The Mississippi State Sovereignty Commission
The wall of white opposition to the civil rights movement was reinforced by a state-funded organization called the Mississippi Sovereignty Commission. It was a spy agency and a propaganda machine. Formed in 1956 by the Mississippi legislature, the Sovereignty Commission hired investigators and local informants to monitor and disrupt civil rights activities across the state. It kept surveillance files on scores of people reputed to be involved in civil rights organizations.
Historian Robby Luckett says the Sovereignty Commission, “had their hands in every single major event that had anything to do with civil rights in Mississippi.” According to Luckett, the Commission sometimes hired black informants. “They paid money to black Mississippians to infiltrate the meetings of civil rights activists,” he says.
Historian Charles Bolton writes that the commission “vigorously investigated numerous rumors of planned school desegregation efforts around the state…provid[ing] local officials with information to undermine the attempts.”
The agency also set up a national speaker’s bureau, sending polished, articulate ambassadors for Mississippi to northern states to argue for the benign qualities of segregation. In 1956, the agency brought 18 journalists from small New England newspapers to Mississippi to see for themselves how well race relations functioned in the South. “The grand idea was that we could turn the Sovereignty Commission into a big public relations agency,” recalled former director Erle Johnston. “We recognized that one civil rights murder was worse than a hundred blacks getting Ph.D. degrees, you know. But the idea was that we could try as much as we could to overcome the attitude outside Mississippi that we were a lawless state as far as race was concerned. We never got anywhere with it,” Johnson said in a 1980 oral history interview.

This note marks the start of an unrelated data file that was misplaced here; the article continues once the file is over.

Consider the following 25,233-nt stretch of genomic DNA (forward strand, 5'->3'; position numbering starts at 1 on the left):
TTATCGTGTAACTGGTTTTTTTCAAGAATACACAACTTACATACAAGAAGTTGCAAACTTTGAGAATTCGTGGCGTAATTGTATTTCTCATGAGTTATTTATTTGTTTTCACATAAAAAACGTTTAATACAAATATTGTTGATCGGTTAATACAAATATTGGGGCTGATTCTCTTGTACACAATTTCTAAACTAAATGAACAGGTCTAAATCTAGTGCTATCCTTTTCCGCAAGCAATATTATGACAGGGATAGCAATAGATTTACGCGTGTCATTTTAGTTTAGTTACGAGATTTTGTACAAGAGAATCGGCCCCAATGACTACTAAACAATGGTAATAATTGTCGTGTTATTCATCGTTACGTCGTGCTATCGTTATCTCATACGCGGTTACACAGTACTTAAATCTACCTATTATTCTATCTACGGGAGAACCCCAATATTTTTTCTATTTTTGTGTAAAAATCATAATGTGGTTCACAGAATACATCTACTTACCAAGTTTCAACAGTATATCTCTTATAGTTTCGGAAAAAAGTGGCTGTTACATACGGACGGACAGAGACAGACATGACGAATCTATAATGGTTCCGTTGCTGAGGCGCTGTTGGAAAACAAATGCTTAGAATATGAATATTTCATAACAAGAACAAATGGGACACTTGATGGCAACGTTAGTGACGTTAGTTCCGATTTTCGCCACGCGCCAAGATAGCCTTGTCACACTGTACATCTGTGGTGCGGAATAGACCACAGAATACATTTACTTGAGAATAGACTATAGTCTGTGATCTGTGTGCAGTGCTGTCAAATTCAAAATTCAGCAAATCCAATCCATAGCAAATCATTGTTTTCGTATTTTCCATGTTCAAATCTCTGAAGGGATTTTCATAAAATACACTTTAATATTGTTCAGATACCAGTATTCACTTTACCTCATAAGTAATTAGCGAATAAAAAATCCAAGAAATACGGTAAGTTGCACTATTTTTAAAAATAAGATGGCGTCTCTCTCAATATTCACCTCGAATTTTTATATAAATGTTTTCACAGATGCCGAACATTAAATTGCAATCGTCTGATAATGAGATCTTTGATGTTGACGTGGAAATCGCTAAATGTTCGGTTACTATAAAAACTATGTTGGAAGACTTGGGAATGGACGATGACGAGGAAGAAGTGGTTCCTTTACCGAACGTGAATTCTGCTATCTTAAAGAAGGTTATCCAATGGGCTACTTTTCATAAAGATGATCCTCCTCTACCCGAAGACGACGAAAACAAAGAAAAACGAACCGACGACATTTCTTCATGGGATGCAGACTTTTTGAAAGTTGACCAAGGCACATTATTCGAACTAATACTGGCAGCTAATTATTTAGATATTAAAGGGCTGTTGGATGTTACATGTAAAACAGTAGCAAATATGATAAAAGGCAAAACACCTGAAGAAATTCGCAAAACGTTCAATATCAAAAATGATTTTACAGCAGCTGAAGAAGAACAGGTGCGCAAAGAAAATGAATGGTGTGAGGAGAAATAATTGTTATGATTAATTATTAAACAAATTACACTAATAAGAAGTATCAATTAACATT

In fact, the duties of the Sovereignty Commission were quite broad. Sarah Rowe-Sims, an expert on the Sovereignty files, writes: “From 1956 to 1973, the commission spied on civil rights workers, acted as a clearinghouse for information on civil rights activities and legislation from around the nation, funneled money to pro-segregation causes, and distributed right-wing propaganda.”
Horace Harned was an early member of the commission. He says the commission’s tactics were essential, because Mississippi was at risk. The state was, “under the threat of being overrun by an alien force led by the communists. Whether it was legal or not…never bothered me,” he says. Sitting by the fire in his Mississippi farmhouse, Harned is proud of the commission’s work. “We kept the radicals and communist-led marchers from taking over Mississippi,” he told a reporter, “It was a necessary job.”
To learn much more about the history of the Mississippi State Sovereignty Commission and explore Commission files, click here.
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